All set to welcome Lunar New Year

February 18, 2015

Lunar New Year is upon us again. And, as such, the city will once again be filled with red banners, lion dances, parades and massive crowds at community enclaves like Chinatown and Richmond.

That much is to be expected; it happens every year. It is the time of year when mainstream dignitaries will appear at their fair share of community gatherings, festivals and ceremonies.

Likewise, mainstream attention will be swung to the Chinese community. Restaurants will overfill. Asian-themed malls and shopping centres will welcome people of all ages and ethnicities. Many will try their best to pronounce “Gung Hay Fat Choy” — the ubiquitous Cantonese greeting — with mixed levels of success.

There is no doubt that the city’s boom in Chinese-Canadian population over the last two-and-a-half decades contributed mightily to this attention. Chinese culture — once seemed so distant and exotic — is now almost unavoidable in everyday life. Many new condominium buildings no longer include any “4”s on its floor plans (the number is unlucky in Chinese). Bank ATMs now prominently feature English, French and Chinese options. There are many subtle ways that Vancouver has taken on part of this culture and made it its own.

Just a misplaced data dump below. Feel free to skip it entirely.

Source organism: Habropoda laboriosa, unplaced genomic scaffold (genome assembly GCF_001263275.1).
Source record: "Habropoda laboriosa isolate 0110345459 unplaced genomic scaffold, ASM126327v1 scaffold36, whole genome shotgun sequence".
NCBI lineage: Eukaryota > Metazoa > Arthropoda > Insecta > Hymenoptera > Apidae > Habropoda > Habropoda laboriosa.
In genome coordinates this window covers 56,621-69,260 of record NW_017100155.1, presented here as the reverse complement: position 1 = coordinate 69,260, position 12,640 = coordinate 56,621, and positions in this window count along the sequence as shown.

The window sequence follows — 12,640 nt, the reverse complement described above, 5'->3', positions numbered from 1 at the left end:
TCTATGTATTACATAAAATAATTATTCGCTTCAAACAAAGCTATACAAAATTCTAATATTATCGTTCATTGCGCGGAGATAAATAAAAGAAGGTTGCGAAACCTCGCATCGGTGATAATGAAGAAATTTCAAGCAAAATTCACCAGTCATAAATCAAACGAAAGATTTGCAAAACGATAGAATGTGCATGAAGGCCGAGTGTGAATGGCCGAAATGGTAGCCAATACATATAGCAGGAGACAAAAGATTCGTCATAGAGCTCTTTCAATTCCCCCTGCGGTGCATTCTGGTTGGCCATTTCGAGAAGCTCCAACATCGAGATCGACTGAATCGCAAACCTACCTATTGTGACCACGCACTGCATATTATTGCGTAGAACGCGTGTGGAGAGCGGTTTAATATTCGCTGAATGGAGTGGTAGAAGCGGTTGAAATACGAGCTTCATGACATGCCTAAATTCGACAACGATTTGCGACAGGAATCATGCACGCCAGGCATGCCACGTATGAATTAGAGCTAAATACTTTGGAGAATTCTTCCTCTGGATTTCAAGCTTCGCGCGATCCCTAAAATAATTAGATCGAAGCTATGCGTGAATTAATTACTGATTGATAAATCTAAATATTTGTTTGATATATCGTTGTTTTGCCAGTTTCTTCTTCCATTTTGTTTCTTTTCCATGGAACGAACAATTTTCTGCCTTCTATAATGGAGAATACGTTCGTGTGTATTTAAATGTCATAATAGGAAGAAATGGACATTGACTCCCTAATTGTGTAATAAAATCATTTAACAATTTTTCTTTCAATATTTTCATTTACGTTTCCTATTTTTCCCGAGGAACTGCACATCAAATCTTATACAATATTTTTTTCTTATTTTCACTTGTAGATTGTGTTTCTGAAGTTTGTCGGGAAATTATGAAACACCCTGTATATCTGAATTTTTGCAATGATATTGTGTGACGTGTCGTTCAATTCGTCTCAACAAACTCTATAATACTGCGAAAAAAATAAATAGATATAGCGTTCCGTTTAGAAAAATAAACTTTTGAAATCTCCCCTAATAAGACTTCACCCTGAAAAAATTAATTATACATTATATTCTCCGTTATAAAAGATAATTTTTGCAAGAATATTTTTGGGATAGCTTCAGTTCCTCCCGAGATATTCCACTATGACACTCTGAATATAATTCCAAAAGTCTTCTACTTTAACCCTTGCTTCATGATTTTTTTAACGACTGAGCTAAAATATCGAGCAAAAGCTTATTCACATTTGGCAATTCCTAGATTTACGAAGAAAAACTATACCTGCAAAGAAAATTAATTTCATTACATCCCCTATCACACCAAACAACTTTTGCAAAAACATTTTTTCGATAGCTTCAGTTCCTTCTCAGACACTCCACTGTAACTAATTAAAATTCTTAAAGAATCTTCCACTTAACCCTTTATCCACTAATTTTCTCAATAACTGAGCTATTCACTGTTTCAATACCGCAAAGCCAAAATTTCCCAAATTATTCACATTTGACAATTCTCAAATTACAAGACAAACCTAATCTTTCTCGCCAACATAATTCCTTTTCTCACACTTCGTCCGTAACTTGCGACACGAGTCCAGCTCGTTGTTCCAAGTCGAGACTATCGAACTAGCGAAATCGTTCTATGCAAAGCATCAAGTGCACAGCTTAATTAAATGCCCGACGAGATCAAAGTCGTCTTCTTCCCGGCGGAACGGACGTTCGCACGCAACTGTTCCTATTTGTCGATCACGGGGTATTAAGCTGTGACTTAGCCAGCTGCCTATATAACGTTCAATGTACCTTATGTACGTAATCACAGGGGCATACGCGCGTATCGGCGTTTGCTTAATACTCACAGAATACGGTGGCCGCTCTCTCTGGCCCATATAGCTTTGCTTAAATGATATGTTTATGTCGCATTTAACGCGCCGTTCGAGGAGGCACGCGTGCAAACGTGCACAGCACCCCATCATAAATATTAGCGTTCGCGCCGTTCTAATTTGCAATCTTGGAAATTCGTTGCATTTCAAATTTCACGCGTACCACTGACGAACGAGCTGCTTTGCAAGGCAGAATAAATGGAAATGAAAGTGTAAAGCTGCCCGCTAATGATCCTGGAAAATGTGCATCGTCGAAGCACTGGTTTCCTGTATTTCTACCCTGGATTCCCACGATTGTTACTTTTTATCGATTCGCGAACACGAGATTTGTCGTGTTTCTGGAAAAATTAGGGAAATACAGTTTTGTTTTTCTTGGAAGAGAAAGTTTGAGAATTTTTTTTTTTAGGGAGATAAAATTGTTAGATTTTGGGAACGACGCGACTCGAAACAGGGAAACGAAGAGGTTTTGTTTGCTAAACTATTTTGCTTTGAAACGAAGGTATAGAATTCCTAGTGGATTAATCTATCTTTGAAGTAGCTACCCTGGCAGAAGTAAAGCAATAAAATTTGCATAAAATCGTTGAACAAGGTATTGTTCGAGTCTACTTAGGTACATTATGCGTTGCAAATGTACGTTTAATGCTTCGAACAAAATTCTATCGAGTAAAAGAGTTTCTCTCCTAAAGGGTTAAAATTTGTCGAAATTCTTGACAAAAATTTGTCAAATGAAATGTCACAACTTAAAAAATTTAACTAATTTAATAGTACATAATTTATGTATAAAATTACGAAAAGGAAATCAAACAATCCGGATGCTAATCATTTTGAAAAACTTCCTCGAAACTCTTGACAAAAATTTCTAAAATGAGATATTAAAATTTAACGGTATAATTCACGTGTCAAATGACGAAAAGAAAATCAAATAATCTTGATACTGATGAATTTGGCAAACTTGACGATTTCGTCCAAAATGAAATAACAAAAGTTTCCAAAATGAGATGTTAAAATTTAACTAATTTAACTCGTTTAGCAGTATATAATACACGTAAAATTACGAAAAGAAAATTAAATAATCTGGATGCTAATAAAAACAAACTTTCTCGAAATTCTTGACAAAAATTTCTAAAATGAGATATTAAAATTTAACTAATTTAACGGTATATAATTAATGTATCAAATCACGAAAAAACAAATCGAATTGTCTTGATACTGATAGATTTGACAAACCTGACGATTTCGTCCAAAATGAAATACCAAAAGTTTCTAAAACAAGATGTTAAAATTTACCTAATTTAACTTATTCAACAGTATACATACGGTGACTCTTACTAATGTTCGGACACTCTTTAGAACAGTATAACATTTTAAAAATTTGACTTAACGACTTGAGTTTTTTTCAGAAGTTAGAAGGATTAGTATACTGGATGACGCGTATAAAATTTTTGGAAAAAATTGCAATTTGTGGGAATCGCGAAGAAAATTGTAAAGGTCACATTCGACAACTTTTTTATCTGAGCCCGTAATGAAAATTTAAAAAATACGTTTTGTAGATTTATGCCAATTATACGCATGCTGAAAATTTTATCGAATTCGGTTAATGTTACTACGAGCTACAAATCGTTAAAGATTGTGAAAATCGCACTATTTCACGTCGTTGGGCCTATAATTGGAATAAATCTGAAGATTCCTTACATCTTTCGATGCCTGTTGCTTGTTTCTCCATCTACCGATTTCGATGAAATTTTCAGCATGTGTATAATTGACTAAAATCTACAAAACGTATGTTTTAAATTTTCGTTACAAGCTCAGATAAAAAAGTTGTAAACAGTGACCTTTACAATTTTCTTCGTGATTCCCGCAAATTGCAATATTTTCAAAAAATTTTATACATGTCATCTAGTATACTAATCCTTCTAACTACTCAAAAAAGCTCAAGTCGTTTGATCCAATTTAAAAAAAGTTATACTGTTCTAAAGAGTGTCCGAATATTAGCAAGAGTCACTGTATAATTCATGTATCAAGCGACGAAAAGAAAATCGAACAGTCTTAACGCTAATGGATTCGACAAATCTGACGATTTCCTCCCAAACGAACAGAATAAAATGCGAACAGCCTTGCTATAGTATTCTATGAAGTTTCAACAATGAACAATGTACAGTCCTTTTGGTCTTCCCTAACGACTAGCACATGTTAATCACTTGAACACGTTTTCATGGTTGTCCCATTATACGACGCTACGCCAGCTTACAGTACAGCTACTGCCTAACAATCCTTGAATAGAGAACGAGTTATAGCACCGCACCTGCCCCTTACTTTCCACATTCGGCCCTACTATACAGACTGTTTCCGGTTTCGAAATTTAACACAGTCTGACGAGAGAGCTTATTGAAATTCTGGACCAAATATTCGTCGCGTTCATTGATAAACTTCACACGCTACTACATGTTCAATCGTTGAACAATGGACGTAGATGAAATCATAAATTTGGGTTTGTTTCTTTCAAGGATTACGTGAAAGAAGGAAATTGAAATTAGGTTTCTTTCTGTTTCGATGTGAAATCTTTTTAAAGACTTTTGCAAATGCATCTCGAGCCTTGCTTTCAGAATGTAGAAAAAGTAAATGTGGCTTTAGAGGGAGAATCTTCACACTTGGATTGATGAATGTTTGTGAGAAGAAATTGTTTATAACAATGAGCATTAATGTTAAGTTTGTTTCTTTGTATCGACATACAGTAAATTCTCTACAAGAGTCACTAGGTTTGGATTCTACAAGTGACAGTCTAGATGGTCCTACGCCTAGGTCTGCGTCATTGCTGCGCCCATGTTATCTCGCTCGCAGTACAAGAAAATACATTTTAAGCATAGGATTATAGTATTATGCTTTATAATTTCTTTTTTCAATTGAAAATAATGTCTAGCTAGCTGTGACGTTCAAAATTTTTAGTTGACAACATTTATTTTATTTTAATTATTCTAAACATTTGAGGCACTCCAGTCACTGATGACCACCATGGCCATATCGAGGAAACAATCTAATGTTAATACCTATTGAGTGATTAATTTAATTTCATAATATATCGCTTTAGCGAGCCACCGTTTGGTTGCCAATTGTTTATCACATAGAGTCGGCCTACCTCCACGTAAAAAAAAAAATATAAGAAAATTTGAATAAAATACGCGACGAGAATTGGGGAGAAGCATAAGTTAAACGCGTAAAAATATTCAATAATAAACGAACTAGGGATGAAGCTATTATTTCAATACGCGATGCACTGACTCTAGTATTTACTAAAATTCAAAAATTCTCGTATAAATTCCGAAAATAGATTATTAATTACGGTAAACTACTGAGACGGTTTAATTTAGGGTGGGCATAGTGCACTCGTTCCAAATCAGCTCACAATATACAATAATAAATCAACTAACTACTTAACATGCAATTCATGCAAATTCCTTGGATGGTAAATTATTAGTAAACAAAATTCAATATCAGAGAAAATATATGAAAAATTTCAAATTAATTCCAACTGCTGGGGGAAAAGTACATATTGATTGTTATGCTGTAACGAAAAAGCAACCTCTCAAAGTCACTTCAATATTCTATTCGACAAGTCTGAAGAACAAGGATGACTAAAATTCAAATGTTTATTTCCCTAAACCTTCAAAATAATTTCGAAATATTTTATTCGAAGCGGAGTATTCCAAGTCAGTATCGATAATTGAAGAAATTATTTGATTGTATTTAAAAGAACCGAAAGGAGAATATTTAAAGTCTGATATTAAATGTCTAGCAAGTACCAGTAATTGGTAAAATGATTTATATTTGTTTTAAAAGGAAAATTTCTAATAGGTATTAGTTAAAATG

But while the local Chinese community grows, it is also evolving. And nowhere is this clearer than the focal geographical neighbourhood where local Chinese-Canadians congregate: Chinatown. It has been the historical heart and soul of Vancouver’s Chinese community for a century, and it is undergoing a massive overhaul in light of recent growths and challenges.

It is also an excellent example of the complexity of this community — which, while undoubtedly having its impact on the Metro Vancouver landscape, is so difficult to accurately define.

By Chuck Chiang, Vancouver Sun | Link to Article


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